Prof dr. Jan Schoormans (1956) is a Professor of Consumer Behavior at the Faculty of Industrial Design Engineering, Delft University of Technology, Delft, the Netherlands. His research focuses on consumer preferences and behavior towards (the design of) new products. He has published on these topics in marketing journals like the International Journal of Research in Marketing, Psychology and Marketing, the Journal of Product Innovation Management, in psychological journals like Perception and the British Journal of Psychology, and in design journals like International Journal of Design, Design Studies, Journal of Engineering Design and the Design Journal.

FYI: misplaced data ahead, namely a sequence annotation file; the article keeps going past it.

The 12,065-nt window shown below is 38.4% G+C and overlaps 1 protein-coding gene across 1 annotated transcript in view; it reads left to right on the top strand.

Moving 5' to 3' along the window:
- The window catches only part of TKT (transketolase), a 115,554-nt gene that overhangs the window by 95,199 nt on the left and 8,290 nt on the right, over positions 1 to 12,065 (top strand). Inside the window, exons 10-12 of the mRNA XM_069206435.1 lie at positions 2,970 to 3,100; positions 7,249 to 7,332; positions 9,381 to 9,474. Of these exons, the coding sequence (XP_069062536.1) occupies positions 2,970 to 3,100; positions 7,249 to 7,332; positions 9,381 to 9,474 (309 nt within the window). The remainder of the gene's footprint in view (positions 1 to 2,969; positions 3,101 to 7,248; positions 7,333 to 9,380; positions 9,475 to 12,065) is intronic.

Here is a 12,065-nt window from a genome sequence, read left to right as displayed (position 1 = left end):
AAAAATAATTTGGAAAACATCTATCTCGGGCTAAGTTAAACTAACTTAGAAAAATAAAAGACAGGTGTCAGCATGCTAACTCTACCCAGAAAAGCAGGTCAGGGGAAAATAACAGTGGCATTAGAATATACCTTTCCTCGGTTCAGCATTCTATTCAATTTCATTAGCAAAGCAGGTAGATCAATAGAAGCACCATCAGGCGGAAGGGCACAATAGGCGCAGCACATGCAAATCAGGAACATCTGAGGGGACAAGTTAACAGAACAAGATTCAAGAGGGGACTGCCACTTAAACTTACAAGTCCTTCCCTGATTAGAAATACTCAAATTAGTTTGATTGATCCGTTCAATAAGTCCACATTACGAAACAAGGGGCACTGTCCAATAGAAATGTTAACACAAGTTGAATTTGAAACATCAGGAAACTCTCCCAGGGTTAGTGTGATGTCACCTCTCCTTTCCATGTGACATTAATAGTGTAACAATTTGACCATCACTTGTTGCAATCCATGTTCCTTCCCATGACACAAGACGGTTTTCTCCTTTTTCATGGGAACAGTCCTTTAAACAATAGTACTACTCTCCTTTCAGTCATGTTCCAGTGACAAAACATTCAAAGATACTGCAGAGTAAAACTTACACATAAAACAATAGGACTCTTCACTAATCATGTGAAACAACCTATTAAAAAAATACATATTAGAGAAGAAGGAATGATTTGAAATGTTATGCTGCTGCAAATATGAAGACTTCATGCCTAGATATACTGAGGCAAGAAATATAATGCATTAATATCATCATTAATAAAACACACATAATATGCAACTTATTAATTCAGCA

Massive Open Online Courses (MOOCs) offer free access to high-quality educational resources using a digital platform. They are a type of Open Educational Resources (OER) that offer versatile and free access to high-quality education; even to people residing in remote or disadvantaged areas (Daradoumis, Bassi, Xhafa, & Caball, 2013). Access to high quality educational resources has been acknowledged as a key to building global prosperity (UNESCO, 2016). People lacking the opportunity to attend on-campus education for reasons of finances, geographical distance or time availability now have an accessible, flexible, cheap and location-independent means to pursue an education. In this way, it provides a distinct alternative to education in the traditional university model. However, online education also has its own distinct set of challenges, particularly in areas where active learning strategies (Biggs & Tang, 2011) are required for effective teaching. Glance, Forsey and Riley (2013) concluded that most online courses are characterized by the presence of video lectures, formative quizzes and automated assessment and/or peer- and self-assessment. Such elements resemble what might be referred to as classic didactic tools that are often criticized for their emphasis on students as passive knowledge consumers and their limited suitability in the pursuit of active learning strategies (see e.g., Biggs & Tang, 2011). Daradoumis et al. (2013) urged MOOC designers to take a learner-centered approach, allowing some degree of content customization. For example, allowing for variation in the content that students work on and deliver is key in the context of design, where outcomes should be to some extent unique by definition. Thus, the importance of active learning strategies might be even more important in design, raising the question of whether the current MOOC format is suitable for design education. That is, in design, the importance of learning through reflection on one’s own experience is considered to be a key didactic mechanism (Schön, 1987, 1983), and Kolb’s model of experiential learning (Kolb, 1984) is often used to describe the process underlying that mechanism. Yet the ‘classic didactic tools’ still often used in MOOCs do not provide means to facilitate this type of learning.